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From <ma...@modelcitizen.com>
Subject RE: random access performance of messages.
Date Fri, 21 Oct 2011 17:19:31 GMT
Thanks for the responses, and pardon my newbie status.

@sharad
>> Also using kafka as *long* term message store is not a good usecase.

To be more specific about my message lifetime/volume, in my case storage
would be < one month (in the range of a few Terrabytes in size).

@neha
>> . Instead of using kafka for random message lookups, you could use it as
the persistent message bus between the publishers of the messages and your
indexing system.

Yes, that is what I intended by first approach I suggested.  Granted that is
the most apparent path, but I'm trying to consider if I can save all the
time/resources needed to essentially move the data out of Kafka into a
secondary db.  In this case the only purpose of the secondary store would be
to house the message data.  If it's already in Kafka, then why not just
leave it there?

@sharad
>> kafka is more suited for sequential message reads. Not really meant for
random message lookups.

>From my basic understanding of the API it would appear that reading (using a
checkpoint) always begins with random access?  Eg. Below code excerpt from
the wiki quickstart.  I assume the FetchRequest() call is a random access
read?

Does that mean the initial FetchRequest() is considered to be "slow"?

Can you give any concrete number that would give a sense of exactly how slow
is "slow"?

Is the concern also that too many random accesses will degrade write
performance?

Thank you.

long offset = 0;
while (true) {
  // create a fetch request for topic “test”, partition 0, current offset,
and fetch size of 1MB
  FetchRequest fetchRequest = new FetchRequest("test", 0, offset, 1000000);

  // get the message set from the consumer and print them out
  ByteBufferMessageSet messages = consumer.fetch(fetchRequest);
  for(Message message : messages) {
    System.out.println("consumed: " + Utils.toString(message.payload(),
"UTF-8"));
    // advance the offset after consuming each message
    offset += MessageSet.entrySize(message);
  }
}

-----Original Message-----
From: Neha Narkhede [mailto:neha.narkhede@gmail.com] 
Sent: Friday, October 21, 2011 1:02 PM
To: kafka-users@incubator.apache.org
Subject: Re: random access performance of messages.

Marko,

I agree with Sharad. Instead of using kafka for random message lookups, you
could use it as the persistent message bus between the publishers of the
messages and your indexing system.
Using the low level consumer API (SimpleConsumer), you could set up your
indexer processes to pull from the broker partitions for a topic.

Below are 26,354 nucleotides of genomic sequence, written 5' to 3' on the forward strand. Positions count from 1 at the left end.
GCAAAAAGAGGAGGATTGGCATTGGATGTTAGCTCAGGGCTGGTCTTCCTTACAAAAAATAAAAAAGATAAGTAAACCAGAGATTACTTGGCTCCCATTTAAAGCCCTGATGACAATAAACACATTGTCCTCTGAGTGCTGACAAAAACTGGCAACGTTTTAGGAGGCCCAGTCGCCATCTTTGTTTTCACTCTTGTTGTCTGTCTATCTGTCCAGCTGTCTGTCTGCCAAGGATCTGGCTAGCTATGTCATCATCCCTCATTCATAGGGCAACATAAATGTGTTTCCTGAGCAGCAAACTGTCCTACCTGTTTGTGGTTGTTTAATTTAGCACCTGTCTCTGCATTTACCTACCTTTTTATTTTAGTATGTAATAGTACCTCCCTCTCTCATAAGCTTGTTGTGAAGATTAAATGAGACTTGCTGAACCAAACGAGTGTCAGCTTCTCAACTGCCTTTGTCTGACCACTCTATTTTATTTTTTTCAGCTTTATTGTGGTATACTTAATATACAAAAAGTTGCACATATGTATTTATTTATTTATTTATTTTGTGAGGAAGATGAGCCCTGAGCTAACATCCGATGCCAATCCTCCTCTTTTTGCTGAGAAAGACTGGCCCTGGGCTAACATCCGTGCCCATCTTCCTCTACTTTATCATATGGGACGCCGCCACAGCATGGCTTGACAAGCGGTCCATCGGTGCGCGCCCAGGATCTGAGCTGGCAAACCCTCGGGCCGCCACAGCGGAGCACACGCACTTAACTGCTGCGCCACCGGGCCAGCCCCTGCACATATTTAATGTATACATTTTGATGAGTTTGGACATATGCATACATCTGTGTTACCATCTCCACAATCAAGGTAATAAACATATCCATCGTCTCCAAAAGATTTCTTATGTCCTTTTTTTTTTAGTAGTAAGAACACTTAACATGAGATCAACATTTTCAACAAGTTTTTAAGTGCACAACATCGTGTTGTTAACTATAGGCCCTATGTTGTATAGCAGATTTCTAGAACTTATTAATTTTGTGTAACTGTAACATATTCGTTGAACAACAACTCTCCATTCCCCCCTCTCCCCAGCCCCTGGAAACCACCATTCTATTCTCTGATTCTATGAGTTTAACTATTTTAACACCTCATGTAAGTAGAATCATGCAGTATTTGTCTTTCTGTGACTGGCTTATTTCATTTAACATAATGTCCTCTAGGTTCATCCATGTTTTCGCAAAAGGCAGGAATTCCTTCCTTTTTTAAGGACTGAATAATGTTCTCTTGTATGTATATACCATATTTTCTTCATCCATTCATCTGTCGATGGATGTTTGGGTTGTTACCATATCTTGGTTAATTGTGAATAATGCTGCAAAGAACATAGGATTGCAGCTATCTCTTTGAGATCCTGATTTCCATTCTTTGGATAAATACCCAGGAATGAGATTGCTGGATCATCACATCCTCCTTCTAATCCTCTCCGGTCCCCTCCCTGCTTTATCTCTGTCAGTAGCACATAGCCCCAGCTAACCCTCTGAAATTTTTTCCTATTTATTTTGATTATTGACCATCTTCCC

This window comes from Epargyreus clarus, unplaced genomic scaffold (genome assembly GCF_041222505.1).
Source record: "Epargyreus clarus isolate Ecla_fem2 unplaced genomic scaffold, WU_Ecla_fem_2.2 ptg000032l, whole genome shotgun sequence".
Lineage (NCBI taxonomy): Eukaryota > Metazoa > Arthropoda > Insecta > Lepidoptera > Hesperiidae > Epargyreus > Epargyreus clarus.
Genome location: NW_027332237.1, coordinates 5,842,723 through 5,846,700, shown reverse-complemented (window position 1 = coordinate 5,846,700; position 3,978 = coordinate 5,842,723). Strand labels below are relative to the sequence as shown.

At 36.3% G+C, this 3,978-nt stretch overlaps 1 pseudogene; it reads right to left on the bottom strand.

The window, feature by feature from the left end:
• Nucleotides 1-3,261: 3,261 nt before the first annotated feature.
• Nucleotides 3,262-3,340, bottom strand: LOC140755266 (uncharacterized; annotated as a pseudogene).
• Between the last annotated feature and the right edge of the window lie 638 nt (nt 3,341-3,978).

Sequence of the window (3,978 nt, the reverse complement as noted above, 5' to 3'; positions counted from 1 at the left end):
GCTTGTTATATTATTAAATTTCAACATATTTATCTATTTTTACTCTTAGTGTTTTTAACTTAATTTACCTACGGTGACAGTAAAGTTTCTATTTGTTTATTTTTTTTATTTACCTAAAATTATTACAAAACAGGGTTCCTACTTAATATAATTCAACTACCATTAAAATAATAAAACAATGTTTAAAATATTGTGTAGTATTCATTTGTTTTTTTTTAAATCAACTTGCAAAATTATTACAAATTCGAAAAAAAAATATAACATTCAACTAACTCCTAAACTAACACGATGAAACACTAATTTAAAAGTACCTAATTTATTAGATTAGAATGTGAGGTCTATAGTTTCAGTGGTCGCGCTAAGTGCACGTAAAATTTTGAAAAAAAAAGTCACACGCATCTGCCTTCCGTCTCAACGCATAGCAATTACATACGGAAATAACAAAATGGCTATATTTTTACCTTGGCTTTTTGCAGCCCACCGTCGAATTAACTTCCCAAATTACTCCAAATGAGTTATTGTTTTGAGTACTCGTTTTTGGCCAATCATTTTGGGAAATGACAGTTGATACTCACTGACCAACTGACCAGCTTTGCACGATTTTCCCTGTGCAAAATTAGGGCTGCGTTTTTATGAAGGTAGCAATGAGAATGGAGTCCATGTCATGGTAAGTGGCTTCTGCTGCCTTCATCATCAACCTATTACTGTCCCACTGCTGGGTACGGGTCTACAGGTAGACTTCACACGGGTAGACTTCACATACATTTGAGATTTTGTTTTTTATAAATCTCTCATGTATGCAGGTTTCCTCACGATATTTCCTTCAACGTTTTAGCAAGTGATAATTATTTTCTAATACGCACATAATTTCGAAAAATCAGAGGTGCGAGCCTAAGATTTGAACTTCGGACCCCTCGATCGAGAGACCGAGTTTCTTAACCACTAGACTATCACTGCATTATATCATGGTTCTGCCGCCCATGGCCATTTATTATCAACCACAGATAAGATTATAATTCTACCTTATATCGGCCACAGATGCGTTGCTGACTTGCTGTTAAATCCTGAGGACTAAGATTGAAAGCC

You would have to checkpoint your Kafka
offsets to match the data indexed and flushed to disk, and re-fetch data
from Kafka, if/when the indexer fails.

Thanks,
Neha

On Fri, Oct 21, 2011 at 9:47 AM, Sharad Agarwal <sharad.apache@gmail.com>
wrote:
> kafka is more suited for sequential message reads. Not really meant 
> for random message lookups.
>
> Also using kafka as *long* term message store is not a good usecase.
>
> On Fri, Oct 21, 2011 at 9:32 PM, <marko@modelcitizen.com> wrote:
>
>> I would like to use Kafka to process messages that need to be 
>> immutably stored for a N-days, and during that period the msgs need 
>> to be indexed, searched, as well as retrieval of msg data that is
queried.
>>
>>
>>
>> One approach is to read messages from Kafka and store the messages in 
>> a secondary db for query and data retrieval.  Once the messages are 
>> read and processed into the secondary db, then the messages can be 
>> discarded from the Kafka queue.
>>
>>
>>
>> Another approach is to read the messages, build an external index for 
>> searching that directly references the message data by Kafka-key in 
>> the Kafka queue itself.  In this case the Kafka becomes the message 
>> store for the life of the message/data.
>>
>>
>>
>> The latter would be ideal for me if the performance of query-by-key 
>> and message data retrieval is very good.
>>
>>
>>
>> Is random query of message+data good for Kafka?  Is this an 
>> appropriate usecase for Kafka?
>>
>>
>>
>> Thank you.
>>
>>
>>
>> Marko.
>>
>> .
>>
>>
>>
>>
>
>
> --
> Thanks
> Sharad Agarwal
> Hadoop and Avro Committer
> Technology Platforms, InMobi
> *Disclaimer: Opinions expressed here are my own and do not represent 
> past or present employers.*
>


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